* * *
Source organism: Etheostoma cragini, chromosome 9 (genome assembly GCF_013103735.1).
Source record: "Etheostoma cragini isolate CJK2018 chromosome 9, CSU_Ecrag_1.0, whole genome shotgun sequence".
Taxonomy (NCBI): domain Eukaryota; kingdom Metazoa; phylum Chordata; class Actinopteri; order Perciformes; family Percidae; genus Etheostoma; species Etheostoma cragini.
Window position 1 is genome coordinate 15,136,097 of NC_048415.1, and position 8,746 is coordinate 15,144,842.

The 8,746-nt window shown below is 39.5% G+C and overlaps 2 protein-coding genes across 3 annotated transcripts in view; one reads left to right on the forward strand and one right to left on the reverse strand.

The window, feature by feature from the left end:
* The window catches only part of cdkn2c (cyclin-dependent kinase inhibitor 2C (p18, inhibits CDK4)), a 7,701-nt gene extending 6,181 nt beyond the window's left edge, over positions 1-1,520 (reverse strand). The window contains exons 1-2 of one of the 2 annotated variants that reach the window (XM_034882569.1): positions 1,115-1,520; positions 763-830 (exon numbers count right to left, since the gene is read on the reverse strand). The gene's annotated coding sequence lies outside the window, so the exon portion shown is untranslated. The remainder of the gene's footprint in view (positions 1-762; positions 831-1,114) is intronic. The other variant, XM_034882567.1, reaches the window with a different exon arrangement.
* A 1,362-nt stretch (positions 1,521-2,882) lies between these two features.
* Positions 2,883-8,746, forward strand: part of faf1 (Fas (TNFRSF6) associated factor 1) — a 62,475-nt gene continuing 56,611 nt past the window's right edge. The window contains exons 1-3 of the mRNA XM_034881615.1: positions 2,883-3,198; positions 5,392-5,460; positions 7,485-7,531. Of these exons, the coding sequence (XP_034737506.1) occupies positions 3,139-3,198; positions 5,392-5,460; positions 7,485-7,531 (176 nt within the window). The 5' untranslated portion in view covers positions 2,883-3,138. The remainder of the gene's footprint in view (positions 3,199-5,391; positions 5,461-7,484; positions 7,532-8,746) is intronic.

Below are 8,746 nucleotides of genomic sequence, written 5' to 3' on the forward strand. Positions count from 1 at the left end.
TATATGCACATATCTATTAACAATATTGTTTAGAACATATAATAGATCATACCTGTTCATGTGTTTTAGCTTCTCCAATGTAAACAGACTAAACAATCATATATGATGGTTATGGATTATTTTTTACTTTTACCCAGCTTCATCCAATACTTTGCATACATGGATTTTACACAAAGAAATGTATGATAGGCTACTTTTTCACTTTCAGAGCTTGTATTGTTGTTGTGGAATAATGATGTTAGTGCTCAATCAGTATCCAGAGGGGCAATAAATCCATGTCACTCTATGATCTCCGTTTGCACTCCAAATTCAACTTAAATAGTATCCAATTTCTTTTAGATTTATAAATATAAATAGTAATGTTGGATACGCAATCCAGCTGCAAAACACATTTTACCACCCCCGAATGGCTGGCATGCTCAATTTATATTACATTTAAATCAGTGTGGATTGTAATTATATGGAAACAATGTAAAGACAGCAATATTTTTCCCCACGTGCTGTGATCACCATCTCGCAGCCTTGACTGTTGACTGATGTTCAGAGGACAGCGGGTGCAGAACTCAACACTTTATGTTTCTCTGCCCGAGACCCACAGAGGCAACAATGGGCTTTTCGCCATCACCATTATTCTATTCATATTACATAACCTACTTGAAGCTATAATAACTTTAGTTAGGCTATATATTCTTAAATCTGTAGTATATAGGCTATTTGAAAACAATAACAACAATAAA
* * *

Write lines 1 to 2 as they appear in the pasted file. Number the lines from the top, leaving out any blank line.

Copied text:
Source organism: Etheostoma cragini, chromosome 9 (genome assembly GCF_013103735.1).
Source record: "Etheostoma cragini isolate CJK2018 chromosome 9, CSU_Ecrag_1.0, whole genome shotgun sequence".